Her shirt read “Thunder Cunt” as she sallied up to her bar at The Ashfield Lake House. She had the shirt printed because she says it is her “lifestyle brand.” Dre Rawlings is a nasty woman, in the best most badass way. In the way that would piss off the Commander-in Chief, who I’m sure would love to call her what it says on her shirt, but wouldn’t dare. Dre has been the chef/owner of this iconic Ashfield townie hub since 2015. And in that time, she has managed to merge high art, parochialism, patriarchy smashing, and queer culture somehow seemlessly. And right now, she has a wine list made up of wines from only female winemakers.
Unsurprisingly, the wine world has historically been and still is dominated by men. Although as of late women have been smashing the glass ceiling… or bottle, as it were. When I asked Dre if it was women just being involved in the winemaking process or women leading that process that she was interested in, Dre replied, “vintner, vintner, vintner — that’s what I’m looking for.” I’m not going to judge you if you don’t know that word: vintner. It means a person who makes wine. What gave Dre the idea to do an all-female vintner list?
“Dirt Candy, I’ll start there. I took my family to Dirt Candy, a vegan restaurant in New York. And they have a wine list that is all women. I was like, ‘wait, the whole wine list is women?’ Then I found out that the wine list was developed for Dirt Candy by a woman named Lauren Friel.”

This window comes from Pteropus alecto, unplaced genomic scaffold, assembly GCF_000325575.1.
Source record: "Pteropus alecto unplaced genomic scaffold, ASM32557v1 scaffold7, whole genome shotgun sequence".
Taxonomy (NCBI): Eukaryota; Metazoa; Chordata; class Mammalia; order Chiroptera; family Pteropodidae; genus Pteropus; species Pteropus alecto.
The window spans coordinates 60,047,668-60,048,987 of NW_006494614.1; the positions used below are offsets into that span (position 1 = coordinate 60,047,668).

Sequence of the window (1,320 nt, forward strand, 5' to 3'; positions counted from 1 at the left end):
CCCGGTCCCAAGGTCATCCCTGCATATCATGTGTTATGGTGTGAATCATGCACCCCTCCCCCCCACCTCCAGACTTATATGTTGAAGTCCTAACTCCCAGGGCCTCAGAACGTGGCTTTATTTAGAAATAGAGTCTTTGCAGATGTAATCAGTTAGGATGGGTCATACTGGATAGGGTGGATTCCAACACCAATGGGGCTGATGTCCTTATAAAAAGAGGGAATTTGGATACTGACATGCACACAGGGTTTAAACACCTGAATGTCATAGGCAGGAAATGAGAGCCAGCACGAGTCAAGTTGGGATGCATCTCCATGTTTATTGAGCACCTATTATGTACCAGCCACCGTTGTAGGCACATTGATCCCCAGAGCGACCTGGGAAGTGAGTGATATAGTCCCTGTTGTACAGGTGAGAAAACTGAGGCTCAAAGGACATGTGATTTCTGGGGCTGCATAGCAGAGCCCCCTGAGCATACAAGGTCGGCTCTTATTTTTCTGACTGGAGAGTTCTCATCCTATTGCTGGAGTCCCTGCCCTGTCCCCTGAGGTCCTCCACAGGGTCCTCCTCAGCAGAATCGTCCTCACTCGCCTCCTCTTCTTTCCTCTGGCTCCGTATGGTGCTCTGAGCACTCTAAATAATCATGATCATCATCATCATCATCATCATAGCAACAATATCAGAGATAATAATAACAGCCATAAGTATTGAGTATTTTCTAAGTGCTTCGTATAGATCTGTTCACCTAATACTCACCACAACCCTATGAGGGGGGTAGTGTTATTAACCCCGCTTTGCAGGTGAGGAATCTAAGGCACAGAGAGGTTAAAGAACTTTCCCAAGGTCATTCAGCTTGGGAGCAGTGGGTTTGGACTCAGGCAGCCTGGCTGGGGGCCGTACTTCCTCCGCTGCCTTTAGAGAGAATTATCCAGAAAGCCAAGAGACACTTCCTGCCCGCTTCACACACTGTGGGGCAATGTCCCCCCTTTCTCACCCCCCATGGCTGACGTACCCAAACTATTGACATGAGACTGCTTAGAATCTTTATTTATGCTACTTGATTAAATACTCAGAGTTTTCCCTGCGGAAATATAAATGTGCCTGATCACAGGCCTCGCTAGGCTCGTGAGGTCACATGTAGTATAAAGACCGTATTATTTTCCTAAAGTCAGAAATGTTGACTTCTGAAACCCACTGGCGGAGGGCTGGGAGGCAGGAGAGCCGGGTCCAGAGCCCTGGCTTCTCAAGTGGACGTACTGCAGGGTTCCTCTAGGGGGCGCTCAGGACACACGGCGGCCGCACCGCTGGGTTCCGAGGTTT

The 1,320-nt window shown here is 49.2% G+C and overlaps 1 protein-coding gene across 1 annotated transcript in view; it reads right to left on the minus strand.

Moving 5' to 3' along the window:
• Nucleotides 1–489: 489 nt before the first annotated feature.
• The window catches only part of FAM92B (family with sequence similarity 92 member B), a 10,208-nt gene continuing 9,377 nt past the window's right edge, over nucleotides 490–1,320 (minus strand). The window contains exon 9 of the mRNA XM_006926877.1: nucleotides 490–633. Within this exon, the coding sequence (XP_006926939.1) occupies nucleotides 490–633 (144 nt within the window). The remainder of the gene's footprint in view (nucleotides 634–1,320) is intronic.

Lauren Friel runs Rebel, Rebel which is described on their website as “a no-rules natural wine bar in Somerville’s Bow Market.” Except they definitely have rules. Their site also says “Leave your misogyny, your homophobia, your racism, your classism, your ableism, your patriarchy, your gender bias, and all your other bullshit at the door, ‘cause that shit will get you kicked out real quick.” Good rules. Dre says, “I went to Rebel Rebel and I’m like ‘oh my gawwwwwwwd!’” It’s hard to convey Dre’s dynamo level of energy in print.
Not only did Friel inspire Dre to create an all female wine list but Friel was the force behind Rosé For Resistance back in May, where patrons at nearly a dozen Boston bars could purchase a glass of rosé and support The Yellowhammer Fund, which provides funds for anyone seeking an abortion in one of Alabama’s three remaining clinics. It was all Boston-area bars who signed on. One bar in Virginia. And the Ashfield Lake House. Dre’s rosés were all donated by Benson Hyde at Provisions in Northampton. The Lake House sent almost $1,500 to the Yellowhammer Fund.
And now Dre has taken another step in Friel’s direction creating an all-women wine list. What woman wines would Dre want? She says, “Since we opened, I’ve had Parés Baltà on the list. The winery is in Spain. The winemakers are women. They’re sisters-in-law. The wine is produced organically and biodynamically. So their wine is super clean and sustainable.” And luckily, pretty affordable. You can get a glass for $7.50. The winemakers have placed their pictures on the back of the bottle. Which Dre says is significant. “I think it’s really important to be proud of your product and also represent yourself and I think a lot of times women are in the background and I love supporting their winery for that reason.”